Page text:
With the OBDC's help, Salfi and his partner qualified for a $40,000 loan, obtained the money in less than 90 days, and moved their business from its old 2,000-square-foot location to a 7,000-square-foot warehouse in Oakland.
"I don't think we'd still be in business without them," says Salfi. "We needed the capital to move to Oakland and we couldn't have pulled it off without them. They were an asset in advising us, and in providing us with the capital."
The OBDC loan enabled Salfi and his partner to take the business one step further. They leveraged the $40,000 loan into a $225,000 loan through another City of Oakland program, and used those funds to attract another $675,000 from private investors.
With production of Comet brand skateboards totaling several hundred a month, the partners recently stopped making boards for other companies and now concentrate solely on refining and developing the Comet brand.
Their aim is to raise another $250,000 to help them reach their goal of selling 1,500 boards a month by next year.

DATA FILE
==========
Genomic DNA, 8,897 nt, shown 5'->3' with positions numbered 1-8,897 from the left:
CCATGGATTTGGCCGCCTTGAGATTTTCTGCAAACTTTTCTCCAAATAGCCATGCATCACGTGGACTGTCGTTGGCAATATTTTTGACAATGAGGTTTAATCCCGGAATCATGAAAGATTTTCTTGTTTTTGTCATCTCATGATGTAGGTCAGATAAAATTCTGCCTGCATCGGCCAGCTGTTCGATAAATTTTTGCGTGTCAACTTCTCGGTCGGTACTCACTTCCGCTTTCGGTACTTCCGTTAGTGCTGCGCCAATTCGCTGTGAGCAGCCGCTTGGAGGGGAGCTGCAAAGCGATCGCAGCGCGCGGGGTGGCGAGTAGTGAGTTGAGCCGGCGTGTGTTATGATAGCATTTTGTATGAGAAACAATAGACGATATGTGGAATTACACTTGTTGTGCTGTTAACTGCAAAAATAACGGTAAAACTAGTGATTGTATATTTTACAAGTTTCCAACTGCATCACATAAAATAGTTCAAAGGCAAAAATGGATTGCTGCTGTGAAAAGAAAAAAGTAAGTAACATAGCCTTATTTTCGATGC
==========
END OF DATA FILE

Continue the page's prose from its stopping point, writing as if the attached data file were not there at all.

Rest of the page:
They also hope to expand into a clothing line and capture a 3 to 5 percent share of a fiercely competitive skateboard market. (There are some 100 skateboard companies, but fewer than 10 make their own boards.)
Salfi's plans for positioning his product include an aggressive ecologically conscious approach based on the fact that his boards are made from environmentally sustainable materials such as woods from "specially managed and certified" forest.
"I hadn't planned it would turn out like this," he says, looking back to when he started making a few boards by hand. "But I always had the dream to pull something like this together."
Microenterprise advocates say that that's the point - allowing people to fulfill their dreams.
While Salvi is doing so on a relatively large scale, many microentrepreneurs work on a much smaller basis. But they still still manage to make substantial gains.